Unemployed young Brits head for Warsaw

02-04-2004

We often hear about East Europeans going in search of jobs to the West. But if you visit one of the sports stadiums in the Polish capital Warsaw, you will find a group of unemployed people from Britain working there.

Sightseeing is certainly not the main goal of the visit for a group of young people from Britain who came here thanks to the Prince's Trust, a charity organization founded by The Prince of Wales. They are based in the Polonia sports center in north Warsaw....

After a soccer match by the Polonia first division team I asked Janet why they decided to come to Warsaw:

"There was a choice between four countries and Poland sounded the best. It's a great country, everyone is very nice and its very good. We're enjoying it very much."

What have you been doing over the past few days?

"We've been basically scraping the walls to make it smooth, and then repainting to basically make it look fresh and make it look OK. And then next week we start painting the football colours on the other side of the stadium."

How many hours a day of solid work?

"Six hours."

But as one young Englishman, Solomon, told me, the programme of the three-week stay in Warsaw is not work alone:

"We came on this project to sample foreign cultures and we hope that as a group that the Polish culture was going to be the most interesting. Me, myself being a really big football fan, this was a great opportunity to be around the stage and see what happens over then just on the pitch. For me it's a really good experience and I've been doing it a lot."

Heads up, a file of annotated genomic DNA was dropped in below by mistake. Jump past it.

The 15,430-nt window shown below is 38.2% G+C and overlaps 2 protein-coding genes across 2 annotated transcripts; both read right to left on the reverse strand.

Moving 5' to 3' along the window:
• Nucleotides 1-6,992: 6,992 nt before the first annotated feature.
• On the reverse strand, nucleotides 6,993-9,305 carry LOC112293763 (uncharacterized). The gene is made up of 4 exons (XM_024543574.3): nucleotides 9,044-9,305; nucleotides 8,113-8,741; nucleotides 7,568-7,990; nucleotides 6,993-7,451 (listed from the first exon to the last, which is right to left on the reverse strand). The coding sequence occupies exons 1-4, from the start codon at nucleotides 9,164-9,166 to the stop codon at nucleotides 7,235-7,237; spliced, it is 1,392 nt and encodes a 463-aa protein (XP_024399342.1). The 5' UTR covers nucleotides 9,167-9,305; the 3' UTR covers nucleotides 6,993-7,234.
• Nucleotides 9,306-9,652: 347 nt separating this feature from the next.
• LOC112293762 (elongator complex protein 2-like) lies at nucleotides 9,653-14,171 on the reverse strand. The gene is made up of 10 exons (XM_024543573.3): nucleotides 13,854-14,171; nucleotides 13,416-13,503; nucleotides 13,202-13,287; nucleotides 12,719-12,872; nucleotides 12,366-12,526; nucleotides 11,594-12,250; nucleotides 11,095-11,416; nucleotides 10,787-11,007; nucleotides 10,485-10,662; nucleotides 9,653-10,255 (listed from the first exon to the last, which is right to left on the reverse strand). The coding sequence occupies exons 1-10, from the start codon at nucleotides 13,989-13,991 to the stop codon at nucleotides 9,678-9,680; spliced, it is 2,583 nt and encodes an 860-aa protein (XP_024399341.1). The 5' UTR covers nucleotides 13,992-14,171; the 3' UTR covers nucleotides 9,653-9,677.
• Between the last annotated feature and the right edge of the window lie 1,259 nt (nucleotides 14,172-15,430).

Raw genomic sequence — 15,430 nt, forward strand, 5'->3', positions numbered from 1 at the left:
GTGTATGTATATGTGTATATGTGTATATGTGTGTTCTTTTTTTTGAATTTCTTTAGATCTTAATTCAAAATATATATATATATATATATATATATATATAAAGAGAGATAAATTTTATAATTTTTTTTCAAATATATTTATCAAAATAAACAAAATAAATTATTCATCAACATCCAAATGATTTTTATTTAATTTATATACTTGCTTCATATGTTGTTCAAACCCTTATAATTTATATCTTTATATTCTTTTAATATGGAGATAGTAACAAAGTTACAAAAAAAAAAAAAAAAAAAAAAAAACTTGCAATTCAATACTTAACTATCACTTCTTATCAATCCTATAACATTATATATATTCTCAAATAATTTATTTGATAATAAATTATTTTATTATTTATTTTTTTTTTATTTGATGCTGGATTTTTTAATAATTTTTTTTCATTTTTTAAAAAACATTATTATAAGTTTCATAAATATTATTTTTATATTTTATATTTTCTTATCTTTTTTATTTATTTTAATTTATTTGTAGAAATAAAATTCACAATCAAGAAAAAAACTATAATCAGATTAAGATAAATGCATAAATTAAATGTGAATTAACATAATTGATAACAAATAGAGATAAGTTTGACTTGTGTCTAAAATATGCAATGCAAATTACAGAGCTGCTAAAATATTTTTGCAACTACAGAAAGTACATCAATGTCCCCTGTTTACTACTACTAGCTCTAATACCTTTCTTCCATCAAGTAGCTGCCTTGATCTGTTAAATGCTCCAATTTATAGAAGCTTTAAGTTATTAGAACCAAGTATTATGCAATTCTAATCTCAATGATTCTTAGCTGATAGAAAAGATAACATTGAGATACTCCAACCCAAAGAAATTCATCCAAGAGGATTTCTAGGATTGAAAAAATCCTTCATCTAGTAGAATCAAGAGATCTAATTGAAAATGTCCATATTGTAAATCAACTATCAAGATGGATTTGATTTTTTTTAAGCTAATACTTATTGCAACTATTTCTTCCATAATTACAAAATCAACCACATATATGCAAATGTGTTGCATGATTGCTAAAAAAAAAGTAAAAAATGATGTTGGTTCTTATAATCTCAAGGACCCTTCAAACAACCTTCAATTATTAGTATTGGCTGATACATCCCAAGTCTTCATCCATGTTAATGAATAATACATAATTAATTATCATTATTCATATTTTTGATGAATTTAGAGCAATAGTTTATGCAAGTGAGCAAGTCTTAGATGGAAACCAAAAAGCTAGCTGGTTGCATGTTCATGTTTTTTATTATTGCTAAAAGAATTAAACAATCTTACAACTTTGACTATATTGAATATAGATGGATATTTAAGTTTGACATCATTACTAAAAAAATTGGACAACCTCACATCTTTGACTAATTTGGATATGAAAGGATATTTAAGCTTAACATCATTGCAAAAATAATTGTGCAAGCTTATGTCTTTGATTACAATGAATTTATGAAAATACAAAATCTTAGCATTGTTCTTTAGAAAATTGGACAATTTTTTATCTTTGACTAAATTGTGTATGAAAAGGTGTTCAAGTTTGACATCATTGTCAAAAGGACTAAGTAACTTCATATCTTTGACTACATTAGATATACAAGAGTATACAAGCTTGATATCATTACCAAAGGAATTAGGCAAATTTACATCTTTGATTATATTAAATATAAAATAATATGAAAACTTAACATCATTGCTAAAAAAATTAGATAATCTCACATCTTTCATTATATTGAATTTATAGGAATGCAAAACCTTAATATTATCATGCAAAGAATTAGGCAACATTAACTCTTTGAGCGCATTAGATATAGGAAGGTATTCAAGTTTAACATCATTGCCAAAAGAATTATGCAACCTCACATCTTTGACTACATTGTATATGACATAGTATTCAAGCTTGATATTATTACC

The managers of the Polonia sports center are extremely happy with what the young Britons have so far done. Thanks to them, the usual spring-time repainting, repairs and cleaning have been completed well ahead of schedule. Michal Wanatowicz, who takes care of the group on behalf of the Prince's Trust, told me the project is an effective way of helping young people get new skills and better job prospects at home.

"This is one of the few European Union programmes to help young people to develop those skills - for inter-cultural learning and visiting other countries. They went for, I think, two or three weeks training in England, about Poland. Then they came here. They will have trips to Krakow and Zakopane. We are going to the museums and to the cinemas, doing a lot of sightseeing, meeting other people. So this is the way it is done. It's like eye-opening experience because very often they are stuck to their own environment in England. Some of them have never traveled abroad and right now they see other countries, other cultures and they are open. They want to travel and to travel they have to work, to have the money to travel. So, I think that it helps them like this."

For Janet the eye-opening aspect of the scheme is of great importance.

"I think we were a bit naïve to the culture because Poland's not really in the news at all in England, so we didn't know anything about this country until we came here. And it's amazing - it's a great country, it's fast, it's a big city, everybody is really friendly. The culture is brilliant."

With a certificate from the Prince's Trust in their hands, Janet, Solomon and their friends hope to get a job in Britain and return to Warsaw to do more sightseeing. The Polonia sports centre will surely be on their itinerary.

02-04-2004

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